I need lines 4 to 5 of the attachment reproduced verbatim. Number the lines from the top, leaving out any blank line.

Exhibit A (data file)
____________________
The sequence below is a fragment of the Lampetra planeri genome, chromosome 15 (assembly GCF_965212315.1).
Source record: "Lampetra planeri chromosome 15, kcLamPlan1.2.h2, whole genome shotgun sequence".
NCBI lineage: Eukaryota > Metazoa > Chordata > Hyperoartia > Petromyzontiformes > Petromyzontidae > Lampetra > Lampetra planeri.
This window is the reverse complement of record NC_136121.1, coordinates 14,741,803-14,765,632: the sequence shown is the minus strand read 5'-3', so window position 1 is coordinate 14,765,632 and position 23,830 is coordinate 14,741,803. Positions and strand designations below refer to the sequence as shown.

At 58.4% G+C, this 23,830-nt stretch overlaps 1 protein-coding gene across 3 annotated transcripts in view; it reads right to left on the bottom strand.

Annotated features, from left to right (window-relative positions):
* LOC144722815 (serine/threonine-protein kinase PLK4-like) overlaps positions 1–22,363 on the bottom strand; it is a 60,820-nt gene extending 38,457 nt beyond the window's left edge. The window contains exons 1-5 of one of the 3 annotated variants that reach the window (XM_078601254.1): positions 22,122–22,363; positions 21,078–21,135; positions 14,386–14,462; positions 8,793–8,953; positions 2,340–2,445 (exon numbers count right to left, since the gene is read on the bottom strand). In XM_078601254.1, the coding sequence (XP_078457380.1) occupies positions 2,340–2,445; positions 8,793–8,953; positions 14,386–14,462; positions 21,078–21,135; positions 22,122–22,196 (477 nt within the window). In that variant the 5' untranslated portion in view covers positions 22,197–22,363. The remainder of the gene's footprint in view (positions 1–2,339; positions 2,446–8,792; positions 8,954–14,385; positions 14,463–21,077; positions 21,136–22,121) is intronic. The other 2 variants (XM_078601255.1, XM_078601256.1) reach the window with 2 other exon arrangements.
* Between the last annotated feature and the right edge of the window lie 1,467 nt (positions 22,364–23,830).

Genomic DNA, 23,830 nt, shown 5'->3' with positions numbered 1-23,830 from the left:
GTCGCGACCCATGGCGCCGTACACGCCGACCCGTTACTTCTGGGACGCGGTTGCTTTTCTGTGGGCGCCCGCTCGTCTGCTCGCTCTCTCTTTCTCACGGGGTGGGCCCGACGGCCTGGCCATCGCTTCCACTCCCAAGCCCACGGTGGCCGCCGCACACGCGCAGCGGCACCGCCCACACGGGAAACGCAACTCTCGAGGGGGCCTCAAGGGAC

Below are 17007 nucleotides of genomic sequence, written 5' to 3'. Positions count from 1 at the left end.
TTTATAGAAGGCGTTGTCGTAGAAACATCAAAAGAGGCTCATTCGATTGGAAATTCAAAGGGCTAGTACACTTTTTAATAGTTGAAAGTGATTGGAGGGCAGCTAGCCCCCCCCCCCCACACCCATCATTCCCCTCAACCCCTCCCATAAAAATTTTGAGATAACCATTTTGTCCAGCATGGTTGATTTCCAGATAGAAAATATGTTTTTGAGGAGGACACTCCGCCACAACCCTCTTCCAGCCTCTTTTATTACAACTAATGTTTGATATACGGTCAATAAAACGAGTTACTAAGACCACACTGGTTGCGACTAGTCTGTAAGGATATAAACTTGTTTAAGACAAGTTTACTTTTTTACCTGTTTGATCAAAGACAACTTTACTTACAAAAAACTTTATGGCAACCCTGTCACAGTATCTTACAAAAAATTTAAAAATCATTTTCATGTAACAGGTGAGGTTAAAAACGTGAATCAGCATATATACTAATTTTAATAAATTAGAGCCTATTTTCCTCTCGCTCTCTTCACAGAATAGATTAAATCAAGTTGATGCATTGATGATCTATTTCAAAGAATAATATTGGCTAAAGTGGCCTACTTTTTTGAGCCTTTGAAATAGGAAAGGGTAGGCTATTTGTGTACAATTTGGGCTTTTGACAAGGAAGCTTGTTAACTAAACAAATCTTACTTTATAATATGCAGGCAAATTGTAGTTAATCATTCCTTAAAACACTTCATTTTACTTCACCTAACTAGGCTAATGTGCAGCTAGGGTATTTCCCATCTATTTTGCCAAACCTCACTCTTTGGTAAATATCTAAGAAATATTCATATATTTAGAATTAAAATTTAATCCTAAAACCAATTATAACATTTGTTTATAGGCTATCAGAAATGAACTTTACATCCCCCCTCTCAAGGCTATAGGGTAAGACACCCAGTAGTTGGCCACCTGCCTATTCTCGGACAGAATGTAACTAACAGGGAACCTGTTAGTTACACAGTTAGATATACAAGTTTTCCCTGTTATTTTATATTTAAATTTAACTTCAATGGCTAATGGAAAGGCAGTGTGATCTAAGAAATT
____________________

This window is the reverse complement of record NC_136121.1, coordinates 14,741,803-14,765,632: the sequence shown is the minus strand read 5'-3', so window position 1 is coordinate 14,765,632 and position 23,830 is coordinate 14,741,803. Positions and strand designations below refer to the sequence as shown.

At 58.4% G+C, this 23,830-nt stretch overlaps 1 protein-coding gene across 3 annotated transcripts in view; it reads right to left on the bottom strand.